27 Oct Dictionary of Medieval Terms for Writers
[vc_row css_animation=”” row_type=”row” use_row_as_full_screen_section=”no” type=”full_width” angled_section=”no” text_align=”left” background_image_as_pattern=”without_pattern”][vc_column][vc_column_text]Writing can be one of the hardest tasks an author prepares for. Once the research, character development, plotting, and research have been done, you are finally able to write your novel. Unfortunately, the hard work isn’t over. And then there is the need to master of a whole new set of skills: sentence structure, prose, advanced grammar, and the correct word choice… No one said the writing portion was easy either.
Nothing can stop a writer dead in their tracks like the lack of a good word. Mid-sentence and you just can’t think of the right word to use. You start googling synonyms; before you know it you are watching cat videos on youtube. It happens to the best of us.
So next time you sit down to work on your novel, consult the Dictionary of Medieval Terms for Writers list below to make sure that you are using proper terms. Nothing screams amateur when you miss use(see what I did there?) a word, and if your readers are the grammar police, then it will be hard to please them. Besides that, you WANT to use correct wording and grammar, that just comes with the territory of a writer.
To keep you focused on your writing and away from potential cat videos, use this useful list of medieval terms that are specifically geared for fiction writers and storytellers.
Dictionary of Medieval Terms for Writers
Medieval Weapons & Armor
|Thrusting sword used in Europe having a strong, short, diamond sectioned blade
|long double edged sword which can be used single or doubled handed. Sometimes called a hand and half sword
|a heavy broad-bladed sword designed for hacking blows
|light weight, open-faced helmet, having a conical crown and wide brim
|the handle or grip of a sword
|the feathers on an arrow, usually, in medieval times, glued and bound on
|traditional, especially Welsh and English, bow. Usually made from a single bough of yew and usually the height of the archer plus a fistmeile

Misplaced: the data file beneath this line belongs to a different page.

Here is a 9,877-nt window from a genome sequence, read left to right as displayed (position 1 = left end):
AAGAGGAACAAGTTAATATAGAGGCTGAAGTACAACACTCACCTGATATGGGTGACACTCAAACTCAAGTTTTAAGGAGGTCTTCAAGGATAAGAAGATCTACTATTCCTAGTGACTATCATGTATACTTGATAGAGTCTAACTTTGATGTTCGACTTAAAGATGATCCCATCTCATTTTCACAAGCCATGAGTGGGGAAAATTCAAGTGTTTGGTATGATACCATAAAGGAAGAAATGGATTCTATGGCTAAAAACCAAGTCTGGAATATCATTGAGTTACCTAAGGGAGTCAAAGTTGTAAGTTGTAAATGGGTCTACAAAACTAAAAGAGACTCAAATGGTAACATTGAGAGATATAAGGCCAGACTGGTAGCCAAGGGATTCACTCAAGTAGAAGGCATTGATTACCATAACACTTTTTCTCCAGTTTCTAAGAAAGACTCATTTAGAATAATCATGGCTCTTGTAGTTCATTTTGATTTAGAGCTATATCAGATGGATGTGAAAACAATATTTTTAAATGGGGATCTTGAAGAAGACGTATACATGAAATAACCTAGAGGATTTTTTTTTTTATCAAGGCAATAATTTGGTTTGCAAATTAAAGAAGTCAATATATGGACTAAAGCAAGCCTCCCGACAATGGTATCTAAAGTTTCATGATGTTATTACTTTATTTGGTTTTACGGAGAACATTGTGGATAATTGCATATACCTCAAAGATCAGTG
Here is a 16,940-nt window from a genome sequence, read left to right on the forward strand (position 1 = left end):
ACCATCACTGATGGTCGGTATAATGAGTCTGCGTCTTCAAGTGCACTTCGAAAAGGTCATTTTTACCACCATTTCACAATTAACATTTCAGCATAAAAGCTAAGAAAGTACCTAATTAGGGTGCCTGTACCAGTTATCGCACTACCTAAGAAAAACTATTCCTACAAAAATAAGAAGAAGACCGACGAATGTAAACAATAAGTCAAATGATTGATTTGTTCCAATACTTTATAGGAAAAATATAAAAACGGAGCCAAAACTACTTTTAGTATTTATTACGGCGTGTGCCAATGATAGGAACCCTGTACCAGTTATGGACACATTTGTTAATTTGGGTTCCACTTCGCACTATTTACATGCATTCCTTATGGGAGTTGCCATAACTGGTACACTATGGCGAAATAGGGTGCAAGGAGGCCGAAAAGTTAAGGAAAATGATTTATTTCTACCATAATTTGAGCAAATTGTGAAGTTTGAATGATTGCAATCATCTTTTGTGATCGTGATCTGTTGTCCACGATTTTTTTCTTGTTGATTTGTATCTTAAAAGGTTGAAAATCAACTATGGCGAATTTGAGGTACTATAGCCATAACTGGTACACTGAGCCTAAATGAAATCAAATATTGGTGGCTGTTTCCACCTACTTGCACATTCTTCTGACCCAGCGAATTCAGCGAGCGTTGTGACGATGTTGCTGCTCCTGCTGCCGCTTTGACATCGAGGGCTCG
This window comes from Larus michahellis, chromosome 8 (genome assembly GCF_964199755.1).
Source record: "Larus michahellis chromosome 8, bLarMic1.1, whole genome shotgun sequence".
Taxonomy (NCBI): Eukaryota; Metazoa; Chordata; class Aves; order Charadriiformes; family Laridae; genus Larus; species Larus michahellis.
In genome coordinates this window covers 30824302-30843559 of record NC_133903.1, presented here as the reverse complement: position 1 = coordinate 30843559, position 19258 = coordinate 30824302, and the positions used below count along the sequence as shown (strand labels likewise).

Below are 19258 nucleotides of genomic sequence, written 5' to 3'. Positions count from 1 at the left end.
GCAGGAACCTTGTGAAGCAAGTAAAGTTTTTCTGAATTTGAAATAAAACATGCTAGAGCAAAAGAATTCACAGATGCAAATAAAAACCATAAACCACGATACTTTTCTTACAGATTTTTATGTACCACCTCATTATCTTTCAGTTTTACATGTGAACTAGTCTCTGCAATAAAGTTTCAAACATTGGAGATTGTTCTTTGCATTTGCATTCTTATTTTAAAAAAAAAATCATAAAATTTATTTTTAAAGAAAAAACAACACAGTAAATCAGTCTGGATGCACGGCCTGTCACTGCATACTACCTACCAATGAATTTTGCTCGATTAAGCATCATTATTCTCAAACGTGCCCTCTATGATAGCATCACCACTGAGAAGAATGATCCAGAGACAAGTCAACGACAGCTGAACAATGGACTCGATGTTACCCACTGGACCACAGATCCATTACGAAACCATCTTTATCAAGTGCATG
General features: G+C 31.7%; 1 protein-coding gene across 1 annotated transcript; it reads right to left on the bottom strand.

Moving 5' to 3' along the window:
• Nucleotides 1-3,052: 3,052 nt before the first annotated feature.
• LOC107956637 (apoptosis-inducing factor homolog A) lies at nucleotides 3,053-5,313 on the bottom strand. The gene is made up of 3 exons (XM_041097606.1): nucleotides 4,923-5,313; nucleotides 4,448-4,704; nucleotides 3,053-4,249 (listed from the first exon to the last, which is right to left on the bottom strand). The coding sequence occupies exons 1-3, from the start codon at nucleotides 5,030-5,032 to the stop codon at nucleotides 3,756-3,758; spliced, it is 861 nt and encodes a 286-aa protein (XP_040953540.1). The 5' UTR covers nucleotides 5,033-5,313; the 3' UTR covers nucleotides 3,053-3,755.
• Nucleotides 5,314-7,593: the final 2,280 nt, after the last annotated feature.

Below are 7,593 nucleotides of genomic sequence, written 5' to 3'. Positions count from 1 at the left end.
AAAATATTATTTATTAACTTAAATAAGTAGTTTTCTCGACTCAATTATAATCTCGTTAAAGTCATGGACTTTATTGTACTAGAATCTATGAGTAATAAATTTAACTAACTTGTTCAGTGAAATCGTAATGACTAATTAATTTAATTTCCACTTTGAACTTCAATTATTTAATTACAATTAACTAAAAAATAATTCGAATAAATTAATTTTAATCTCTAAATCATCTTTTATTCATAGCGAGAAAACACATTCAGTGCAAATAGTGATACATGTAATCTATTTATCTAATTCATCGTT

|a vertical pole designed for sword training. Practice at the pell. Pell-mell is derived from this word
|a massed combat at a tournament where individuals or groups of individuals meet together
|an open faced helmet usually favoured by archers
|The tribute in payment due to a lord or king upon the death fo a vassal.
|A period of time in the middle ages from the 11th to 13th centuries where a series of military actions were undertaken on behalf of the pope and religious beliefs. Knights would travel to the holy lands from the Muslims. These holy lands were once occupied by Christian forces but were taken over by Muslim forces. There were nine crusades in all.
|a system of life and government in Western Europe from around the ninth through fifteenth centuries. It was a system of rights and properties. And it stemmed out the lack of a strong centralized government. There were many lords, barons, kings and land owners. The feudal system defined the relationships between all these people and it covered all people from kings to the lowest of peasants. Some of the basic components of feudalism were chivalry and knighthood.
|A trade association where craftsmen of the same trade ban together and establish rules of conduct, quality, education and standards. They also maintain and control pricing of crafted items. A guild will often have a set schedule for apprentices to learn and master the denoted craft.
|A tax or fee paid by wealthy sons in order to forego military service as knights.
|Any of a number of large war machines used to destroy the armaments and fortifications of a castle. There is a wide variety of siege engines from catapults to trebuchets, siege towers, and battering rams.
|A person who owed allegiance to someone above him in the feudal system. Knights could have many vassals that owed allegiance to them.
|This refers to the term of the relationship between high ranking men of the ruling class. For example the relationship between two knights or a knight and his king.
|an enclosed courtyard
|a canopy over the highest place on the top table in dining
|part of the defences of a castle standing proud from the wall and giving a good field of coverage for defenders
|a sloping thickening at the base of a wall
|a long gown or dress
|alcoholic drink made from fermenting honey and water, sometime flavoured with the meadowsweet plant
|the top of a horn used to contain ink or paint. Used mainly by wedging into a hole in the writing slope
|a mound of earth
|a ditch either dry or full of water
|small pike (fish)
|A singer and/or musician who sings tales of the deeds of people.
|In Europe it is the highest rank that can be attained by a person without having royal blood. Equal to the rank of Early and one step below Duke.
|Title for members of the royal family.
|The highest rank that an english person can attain without having royal blood.
|A soldier trained in armed combat and sworn fealty to a king, lord or duke.
|A poet and singer who travels and entertains the aristocratic class.
|A type of knight, originally linked to Charlemagne,. Now often to be considered appropriate for any chivalrous and heroic knight.
|A semi free peasant who works for a lord by working the land and paying dues to the lord.
|A knight of lesser rank
|A landed free man who has not attained the rank of knight
|maker of the arrow shaft including applying the feathers to the shaft
|a tenant who is not a freeman. The serf went with the land if ownership changed